Later today, the US Senate Energy and Natural Resources Subcommittee on Water and Power will convene to conduct an oversight hearing titled “Status and Management of Drought in the Western United States.” More information including a witness list can be found here.
Comprehensive 27-page testimony submitted by the Alliance aims to share with the committee an overview of this year’s drought and what can be done to mitigate it and future droughts. The full testimony can be accessed on our website at this link. A summary of the testimony is below:
1. Water infrastructure is needed to protect future water supply reliability. A national coalition of over 220 organizations this year urged Congress to include Western water infrastructure provisions in any potential infrastructure or economic recovery package.
2. Water management in the West is becoming too inflexible. Water users served by Western federal water projects – including but not limited to – California’s Central Valley Project, the Klamath Project, and the Columbia River Basin – are facing “regulatory droughts” as well. We need a new way of looking at how we manage environmental demands for our limited water resources. We need a broader view of how water is used, one that considers state water laws, population growth, food production and habitat needs.
3. Fierce Western wildfire disasters are becoming an annual occurrence. This underscores the importance of improving on-the-ground management and restoration actions that can lead to improved forest health, which benefits every Western watershed’s water supply capability.
4. Now is the time for collaboration, not confrontation. Now more than ever, ag producers, tribes and conservation groups need to come together to provide locally driven solutions. If we don’t, the public policies and resource management strategies that we need to maintain a viable and sustainable rural West will be impossible to achieve.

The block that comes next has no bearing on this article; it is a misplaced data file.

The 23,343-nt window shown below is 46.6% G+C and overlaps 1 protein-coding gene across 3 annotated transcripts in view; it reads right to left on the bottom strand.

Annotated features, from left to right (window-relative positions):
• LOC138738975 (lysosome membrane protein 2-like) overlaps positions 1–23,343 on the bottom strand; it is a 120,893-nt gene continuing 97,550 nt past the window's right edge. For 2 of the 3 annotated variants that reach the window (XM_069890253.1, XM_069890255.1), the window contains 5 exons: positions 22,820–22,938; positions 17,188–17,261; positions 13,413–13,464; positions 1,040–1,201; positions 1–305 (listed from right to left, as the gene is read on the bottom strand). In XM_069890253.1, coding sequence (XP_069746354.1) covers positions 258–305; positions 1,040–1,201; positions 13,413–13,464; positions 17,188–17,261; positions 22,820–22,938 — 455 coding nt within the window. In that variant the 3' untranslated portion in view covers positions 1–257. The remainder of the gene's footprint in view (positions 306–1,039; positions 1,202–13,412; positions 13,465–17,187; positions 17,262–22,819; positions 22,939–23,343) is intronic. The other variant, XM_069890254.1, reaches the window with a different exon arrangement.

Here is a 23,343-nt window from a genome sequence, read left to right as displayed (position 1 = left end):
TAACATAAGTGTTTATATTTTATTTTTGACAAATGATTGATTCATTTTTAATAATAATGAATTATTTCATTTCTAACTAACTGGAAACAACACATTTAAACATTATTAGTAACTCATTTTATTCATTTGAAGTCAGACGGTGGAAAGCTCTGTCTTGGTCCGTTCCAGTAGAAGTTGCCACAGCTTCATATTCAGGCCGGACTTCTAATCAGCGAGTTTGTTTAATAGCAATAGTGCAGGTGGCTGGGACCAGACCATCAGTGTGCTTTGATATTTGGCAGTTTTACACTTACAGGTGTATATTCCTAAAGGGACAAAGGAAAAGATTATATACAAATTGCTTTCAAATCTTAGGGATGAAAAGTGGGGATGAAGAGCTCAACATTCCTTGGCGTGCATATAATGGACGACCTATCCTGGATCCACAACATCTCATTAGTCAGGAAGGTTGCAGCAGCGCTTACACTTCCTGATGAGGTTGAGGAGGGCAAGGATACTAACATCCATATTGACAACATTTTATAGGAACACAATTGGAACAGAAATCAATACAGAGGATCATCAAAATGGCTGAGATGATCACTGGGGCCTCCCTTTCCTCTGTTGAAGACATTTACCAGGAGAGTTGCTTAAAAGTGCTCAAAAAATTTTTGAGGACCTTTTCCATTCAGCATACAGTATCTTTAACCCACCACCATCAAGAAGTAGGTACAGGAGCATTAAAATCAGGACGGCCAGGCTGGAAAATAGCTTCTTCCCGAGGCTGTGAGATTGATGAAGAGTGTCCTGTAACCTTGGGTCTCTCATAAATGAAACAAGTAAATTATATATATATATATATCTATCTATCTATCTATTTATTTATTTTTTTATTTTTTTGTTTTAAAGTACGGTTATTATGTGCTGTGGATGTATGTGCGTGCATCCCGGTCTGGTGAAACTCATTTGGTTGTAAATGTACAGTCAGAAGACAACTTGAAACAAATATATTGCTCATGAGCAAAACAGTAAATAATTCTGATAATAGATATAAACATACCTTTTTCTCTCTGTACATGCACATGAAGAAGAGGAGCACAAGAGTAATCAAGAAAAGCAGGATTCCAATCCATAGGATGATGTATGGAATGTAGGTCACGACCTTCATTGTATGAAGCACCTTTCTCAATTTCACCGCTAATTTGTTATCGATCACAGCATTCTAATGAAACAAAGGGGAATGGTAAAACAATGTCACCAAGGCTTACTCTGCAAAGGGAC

1. Invest in Western water infrastructure. New water storage and improved conveyance facilities, groundwater recharge, water conservation, water management improvements, water reuse and desalination can all help alleviate the stress on our existing water supplies, especially for agriculture in the growing West;
2. Invest in technology. We must manage our water supplies better – more efficiently and effectively use technology to improve the modeling and predicting weather patterns, snowpack, and runoff forecasting, as well as using technology to manage our water storage and distribution to improve efficiencies in utilizing our precious water resources; and,
3. Improve regulatory processes at the federal level to expedite permitting and get projects to construction within a reasonable period of time at a reasonable cost, as well as create collaborative partnerships between federal, state and local entities interested in finding solutions to our water-climate problems through adaptive strategies that can work on the ground.
1. Maintaining food independence for this Nation is more than just providing a healthy, abundant, and transparent food supply – it is also a matter of national security;
2. Agriculture is the only U.S. sector that has posted a trade surplus for well over 50 years; and,
3. As diets evolve and the global population continues to expand, our position as the world’s largest food exporter will play an increasingly significant role in the global economy.